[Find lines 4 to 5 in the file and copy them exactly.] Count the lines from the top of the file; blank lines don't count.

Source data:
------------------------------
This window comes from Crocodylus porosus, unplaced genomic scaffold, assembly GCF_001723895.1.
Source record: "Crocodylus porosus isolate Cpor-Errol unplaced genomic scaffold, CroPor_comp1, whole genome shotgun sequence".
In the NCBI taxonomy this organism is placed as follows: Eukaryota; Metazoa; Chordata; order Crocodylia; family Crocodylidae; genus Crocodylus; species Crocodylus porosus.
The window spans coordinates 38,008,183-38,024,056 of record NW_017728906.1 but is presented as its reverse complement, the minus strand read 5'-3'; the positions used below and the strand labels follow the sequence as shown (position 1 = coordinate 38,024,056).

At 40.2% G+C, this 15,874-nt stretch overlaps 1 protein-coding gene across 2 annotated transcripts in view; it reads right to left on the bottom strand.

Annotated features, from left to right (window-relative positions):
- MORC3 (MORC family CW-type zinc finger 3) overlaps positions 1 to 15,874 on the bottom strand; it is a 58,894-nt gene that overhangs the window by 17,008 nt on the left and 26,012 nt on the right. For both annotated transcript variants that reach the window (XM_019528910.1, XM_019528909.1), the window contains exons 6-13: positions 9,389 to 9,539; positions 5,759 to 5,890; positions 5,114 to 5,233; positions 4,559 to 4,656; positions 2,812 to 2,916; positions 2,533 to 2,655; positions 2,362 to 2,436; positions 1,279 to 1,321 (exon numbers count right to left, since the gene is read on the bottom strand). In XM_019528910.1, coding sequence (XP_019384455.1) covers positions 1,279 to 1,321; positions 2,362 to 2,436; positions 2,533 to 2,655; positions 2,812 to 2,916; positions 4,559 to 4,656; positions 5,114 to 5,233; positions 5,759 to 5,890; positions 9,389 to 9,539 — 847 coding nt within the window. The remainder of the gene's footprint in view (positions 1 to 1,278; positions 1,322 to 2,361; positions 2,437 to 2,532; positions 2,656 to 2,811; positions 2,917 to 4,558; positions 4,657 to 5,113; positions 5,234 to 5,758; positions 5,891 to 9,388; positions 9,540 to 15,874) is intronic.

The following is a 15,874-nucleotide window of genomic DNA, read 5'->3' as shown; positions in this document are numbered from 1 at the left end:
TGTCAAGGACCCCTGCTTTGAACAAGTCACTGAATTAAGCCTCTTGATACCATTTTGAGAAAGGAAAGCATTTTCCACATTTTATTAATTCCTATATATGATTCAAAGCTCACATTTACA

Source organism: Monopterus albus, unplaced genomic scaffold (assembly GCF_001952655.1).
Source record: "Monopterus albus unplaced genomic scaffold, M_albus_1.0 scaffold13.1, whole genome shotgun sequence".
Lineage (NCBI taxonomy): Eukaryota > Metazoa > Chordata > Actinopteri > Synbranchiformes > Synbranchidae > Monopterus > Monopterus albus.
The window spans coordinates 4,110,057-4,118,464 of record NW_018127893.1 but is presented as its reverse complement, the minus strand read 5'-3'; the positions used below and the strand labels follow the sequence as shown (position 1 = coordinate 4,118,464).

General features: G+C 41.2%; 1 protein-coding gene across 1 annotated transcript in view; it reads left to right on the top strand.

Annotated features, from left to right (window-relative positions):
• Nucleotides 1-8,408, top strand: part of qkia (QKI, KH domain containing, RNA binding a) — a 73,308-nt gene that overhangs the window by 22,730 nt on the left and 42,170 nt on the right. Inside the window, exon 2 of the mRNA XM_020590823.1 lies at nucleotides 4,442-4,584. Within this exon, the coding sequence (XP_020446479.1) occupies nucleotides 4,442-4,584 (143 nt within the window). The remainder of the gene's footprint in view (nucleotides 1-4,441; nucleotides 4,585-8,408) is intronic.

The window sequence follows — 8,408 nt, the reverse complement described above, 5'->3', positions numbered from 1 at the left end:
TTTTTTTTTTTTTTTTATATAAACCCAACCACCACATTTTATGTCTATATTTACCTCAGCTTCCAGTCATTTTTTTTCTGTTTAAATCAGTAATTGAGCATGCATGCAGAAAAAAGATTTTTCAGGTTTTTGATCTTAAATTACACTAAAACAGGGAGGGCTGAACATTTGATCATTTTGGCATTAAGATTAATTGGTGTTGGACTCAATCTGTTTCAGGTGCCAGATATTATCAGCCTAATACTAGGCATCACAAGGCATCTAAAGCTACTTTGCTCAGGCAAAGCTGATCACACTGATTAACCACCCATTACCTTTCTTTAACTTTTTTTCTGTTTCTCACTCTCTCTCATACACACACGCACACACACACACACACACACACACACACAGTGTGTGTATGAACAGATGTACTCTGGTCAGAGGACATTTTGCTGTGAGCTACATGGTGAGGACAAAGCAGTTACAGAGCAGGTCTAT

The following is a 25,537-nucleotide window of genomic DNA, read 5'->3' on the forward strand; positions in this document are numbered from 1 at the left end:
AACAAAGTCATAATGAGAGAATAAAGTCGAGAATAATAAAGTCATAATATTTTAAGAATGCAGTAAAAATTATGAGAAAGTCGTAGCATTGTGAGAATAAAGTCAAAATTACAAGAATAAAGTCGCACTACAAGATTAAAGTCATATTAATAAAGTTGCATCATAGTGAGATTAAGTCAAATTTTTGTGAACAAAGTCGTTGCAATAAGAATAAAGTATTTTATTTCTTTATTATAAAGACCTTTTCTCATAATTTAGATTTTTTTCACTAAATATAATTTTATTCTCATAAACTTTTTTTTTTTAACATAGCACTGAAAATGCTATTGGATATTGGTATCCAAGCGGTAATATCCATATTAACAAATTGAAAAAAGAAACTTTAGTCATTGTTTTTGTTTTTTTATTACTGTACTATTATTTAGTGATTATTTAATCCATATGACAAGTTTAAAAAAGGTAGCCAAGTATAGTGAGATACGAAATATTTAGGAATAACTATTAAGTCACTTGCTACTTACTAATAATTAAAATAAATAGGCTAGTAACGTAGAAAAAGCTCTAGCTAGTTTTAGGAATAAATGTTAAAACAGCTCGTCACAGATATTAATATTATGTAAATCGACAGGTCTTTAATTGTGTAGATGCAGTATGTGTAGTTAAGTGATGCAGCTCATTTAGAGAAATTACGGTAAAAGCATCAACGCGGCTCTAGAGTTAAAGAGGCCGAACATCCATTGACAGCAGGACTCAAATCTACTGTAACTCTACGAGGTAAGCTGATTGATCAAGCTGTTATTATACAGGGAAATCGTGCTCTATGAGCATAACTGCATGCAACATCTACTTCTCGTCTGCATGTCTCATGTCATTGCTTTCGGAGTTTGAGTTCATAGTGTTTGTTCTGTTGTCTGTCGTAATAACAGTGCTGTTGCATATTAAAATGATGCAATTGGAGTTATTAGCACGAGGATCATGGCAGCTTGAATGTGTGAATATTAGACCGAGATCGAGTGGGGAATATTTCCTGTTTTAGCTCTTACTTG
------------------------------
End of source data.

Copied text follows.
The window spans coordinates 38,008,183-38,024,056 of record NW_017728906.1 but is presented as its reverse complement, the minus strand read 5'-3'; the positions used below and the strand labels follow the sequence as shown (position 1 = coordinate 38,024,056).

At 40.2% G+C, this 15,874-nt stretch overlaps 1 protein-coding gene across 2 annotated transcripts in view; it reads right to left on the bottom strand.